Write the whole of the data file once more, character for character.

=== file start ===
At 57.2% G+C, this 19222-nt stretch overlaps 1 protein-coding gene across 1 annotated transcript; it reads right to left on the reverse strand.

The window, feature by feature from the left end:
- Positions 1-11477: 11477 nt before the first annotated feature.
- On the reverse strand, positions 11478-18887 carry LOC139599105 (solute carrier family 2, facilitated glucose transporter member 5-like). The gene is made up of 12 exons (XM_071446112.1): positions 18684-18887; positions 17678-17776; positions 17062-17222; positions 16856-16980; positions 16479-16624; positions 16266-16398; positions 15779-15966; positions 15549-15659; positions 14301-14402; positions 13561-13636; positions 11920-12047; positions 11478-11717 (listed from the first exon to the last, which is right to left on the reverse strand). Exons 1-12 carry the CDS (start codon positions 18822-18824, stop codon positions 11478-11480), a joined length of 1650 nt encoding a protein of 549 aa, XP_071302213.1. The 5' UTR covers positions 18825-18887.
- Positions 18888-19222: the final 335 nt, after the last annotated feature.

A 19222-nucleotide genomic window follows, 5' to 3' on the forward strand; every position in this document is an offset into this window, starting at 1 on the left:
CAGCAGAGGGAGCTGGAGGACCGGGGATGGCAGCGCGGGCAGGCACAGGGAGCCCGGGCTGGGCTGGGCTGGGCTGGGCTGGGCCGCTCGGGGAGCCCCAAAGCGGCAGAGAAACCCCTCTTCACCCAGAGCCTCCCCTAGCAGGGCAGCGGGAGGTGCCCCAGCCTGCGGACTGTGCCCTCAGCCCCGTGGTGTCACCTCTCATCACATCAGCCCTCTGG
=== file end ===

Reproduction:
At 57.2% G+C, this 19222-nt stretch overlaps 1 protein-coding gene across 1 annotated transcript; it reads right to left on the reverse strand.

The window, feature by feature from the left end:
- Positions 1-11477: 11477 nt before the first annotated feature.
- On the reverse strand, positions 11478-18887 carry LOC139599105 (solute carrier family 2, facilitated glucose transporter member 5-like). The gene is made up of 12 exons (XM_071446112.1): positions 18684-18887; positions 17678-17776; positions 17062-17222; positions 16856-16980; positions 16479-16624; positions 16266-16398; positions 15779-15966; positions 15549-15659; positions 14301-14402; positions 13561-13636; positions 11920-12047; positions 11478-11717 (listed from the first exon to the last, which is right to left on the reverse strand). Exons 1-12 carry the CDS (start codon positions 18822-18824, stop codon positions 11478-11480), a joined length of 1650 nt encoding a protein of 549 aa, XP_071302213.1. The 5' UTR covers positions 18825-18887.
- Positions 18888-19222: the final 335 nt, after the last annotated feature.

A 19222-nucleotide genomic window follows, 5' to 3' on the forward strand; every position in this document is an offset into this window, starting at 1 on the left:
CAGCAGAGGGAGCTGGAGGACCGGGGATGGCAGCGCGGGCAGGCACAGGGAGCCCGGGCTGGGCTGGGCTGGGCTGGGCTGGGCCGCTCGGGGAGCCCCAAAGCGGCAGAGAAACCCCTCTTCACCCAGAGCCTCCCCTAGCAGGGCAGCGGGAGGTGCCCCAGCCTGCGGACTGTGCCCTCAGCCCCGTGGTGTCACCTCTCATCACATCAGCCCTCTGG